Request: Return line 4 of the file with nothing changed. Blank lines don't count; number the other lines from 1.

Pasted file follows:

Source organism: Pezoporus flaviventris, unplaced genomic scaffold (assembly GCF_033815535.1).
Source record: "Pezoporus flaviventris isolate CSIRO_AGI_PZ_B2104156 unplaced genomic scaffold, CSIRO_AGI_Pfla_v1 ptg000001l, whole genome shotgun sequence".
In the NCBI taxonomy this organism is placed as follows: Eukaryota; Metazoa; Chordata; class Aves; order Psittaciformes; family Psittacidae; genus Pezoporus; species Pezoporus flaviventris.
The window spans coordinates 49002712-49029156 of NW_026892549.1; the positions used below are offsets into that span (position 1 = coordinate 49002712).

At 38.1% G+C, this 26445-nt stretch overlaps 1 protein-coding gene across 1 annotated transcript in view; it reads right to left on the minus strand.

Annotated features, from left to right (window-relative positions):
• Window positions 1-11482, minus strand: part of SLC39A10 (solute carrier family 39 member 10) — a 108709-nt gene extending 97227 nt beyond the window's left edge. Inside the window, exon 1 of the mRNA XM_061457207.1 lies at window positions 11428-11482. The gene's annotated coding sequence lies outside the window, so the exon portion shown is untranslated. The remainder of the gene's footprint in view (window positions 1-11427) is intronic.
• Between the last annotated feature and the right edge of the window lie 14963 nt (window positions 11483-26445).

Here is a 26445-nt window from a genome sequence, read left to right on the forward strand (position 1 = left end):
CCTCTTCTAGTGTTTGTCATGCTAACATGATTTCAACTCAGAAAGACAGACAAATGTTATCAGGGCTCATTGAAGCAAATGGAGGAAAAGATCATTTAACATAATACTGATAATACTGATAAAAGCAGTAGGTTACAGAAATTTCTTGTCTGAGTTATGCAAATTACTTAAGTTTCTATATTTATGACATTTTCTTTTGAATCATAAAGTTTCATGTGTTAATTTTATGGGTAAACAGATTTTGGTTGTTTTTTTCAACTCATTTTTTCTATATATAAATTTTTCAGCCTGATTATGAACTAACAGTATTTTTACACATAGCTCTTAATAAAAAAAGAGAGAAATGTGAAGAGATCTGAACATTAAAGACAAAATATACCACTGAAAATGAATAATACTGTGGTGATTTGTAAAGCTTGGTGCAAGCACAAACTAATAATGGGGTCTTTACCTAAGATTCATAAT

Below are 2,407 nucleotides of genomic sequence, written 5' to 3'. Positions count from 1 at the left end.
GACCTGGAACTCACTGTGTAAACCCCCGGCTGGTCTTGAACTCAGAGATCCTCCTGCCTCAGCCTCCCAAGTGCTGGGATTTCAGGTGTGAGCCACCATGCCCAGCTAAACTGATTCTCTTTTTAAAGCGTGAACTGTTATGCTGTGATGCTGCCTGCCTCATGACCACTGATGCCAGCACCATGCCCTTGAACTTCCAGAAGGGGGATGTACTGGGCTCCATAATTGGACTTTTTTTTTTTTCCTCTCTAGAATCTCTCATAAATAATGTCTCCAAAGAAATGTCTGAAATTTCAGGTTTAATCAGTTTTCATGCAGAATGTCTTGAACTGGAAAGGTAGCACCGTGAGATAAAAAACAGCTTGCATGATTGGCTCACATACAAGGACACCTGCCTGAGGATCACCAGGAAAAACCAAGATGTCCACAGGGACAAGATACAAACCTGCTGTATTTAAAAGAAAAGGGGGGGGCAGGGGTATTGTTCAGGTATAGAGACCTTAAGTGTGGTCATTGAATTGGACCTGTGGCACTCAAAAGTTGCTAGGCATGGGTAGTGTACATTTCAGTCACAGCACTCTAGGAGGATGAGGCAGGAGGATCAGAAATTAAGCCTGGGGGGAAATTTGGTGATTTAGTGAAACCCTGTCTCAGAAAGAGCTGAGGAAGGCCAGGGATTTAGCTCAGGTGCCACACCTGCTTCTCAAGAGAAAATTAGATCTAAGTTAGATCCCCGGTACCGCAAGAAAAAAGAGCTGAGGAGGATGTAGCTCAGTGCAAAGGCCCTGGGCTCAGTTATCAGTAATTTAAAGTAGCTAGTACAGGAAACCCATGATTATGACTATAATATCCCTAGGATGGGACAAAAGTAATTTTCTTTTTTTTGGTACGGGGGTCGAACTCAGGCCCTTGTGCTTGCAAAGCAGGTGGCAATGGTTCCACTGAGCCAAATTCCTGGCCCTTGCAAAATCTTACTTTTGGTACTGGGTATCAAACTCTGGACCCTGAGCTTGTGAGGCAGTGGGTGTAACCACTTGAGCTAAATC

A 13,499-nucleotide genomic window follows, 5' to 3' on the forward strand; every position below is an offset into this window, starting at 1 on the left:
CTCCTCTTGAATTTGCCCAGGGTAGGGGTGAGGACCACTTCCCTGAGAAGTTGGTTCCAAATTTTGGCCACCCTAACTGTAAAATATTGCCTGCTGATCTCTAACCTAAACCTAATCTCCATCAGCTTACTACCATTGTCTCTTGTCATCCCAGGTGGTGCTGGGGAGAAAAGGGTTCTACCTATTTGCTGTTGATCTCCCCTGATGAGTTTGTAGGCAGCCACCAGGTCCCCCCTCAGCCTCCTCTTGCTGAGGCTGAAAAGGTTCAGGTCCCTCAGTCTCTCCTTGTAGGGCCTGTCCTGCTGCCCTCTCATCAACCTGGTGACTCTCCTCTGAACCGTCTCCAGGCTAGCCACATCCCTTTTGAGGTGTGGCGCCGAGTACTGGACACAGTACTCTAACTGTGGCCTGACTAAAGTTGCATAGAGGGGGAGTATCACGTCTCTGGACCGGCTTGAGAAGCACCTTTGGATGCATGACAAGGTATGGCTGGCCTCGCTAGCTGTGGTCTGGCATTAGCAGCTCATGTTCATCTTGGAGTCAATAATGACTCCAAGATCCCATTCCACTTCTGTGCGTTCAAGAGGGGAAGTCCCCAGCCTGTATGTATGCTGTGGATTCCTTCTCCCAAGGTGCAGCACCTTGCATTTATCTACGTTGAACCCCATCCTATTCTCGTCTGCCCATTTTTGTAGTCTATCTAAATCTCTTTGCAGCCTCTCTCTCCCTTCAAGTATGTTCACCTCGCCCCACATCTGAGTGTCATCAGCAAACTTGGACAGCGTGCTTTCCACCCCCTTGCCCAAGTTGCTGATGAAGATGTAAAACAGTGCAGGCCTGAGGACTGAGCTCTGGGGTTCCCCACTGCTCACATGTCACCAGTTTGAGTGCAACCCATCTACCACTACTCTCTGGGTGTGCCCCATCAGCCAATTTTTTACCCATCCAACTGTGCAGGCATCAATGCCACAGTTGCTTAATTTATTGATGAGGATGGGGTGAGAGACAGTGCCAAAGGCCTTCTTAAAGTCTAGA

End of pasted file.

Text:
The window spans coordinates 49002712-49029156 of NW_026892549.1; the positions used below are offsets into that span (position 1 = coordinate 49002712).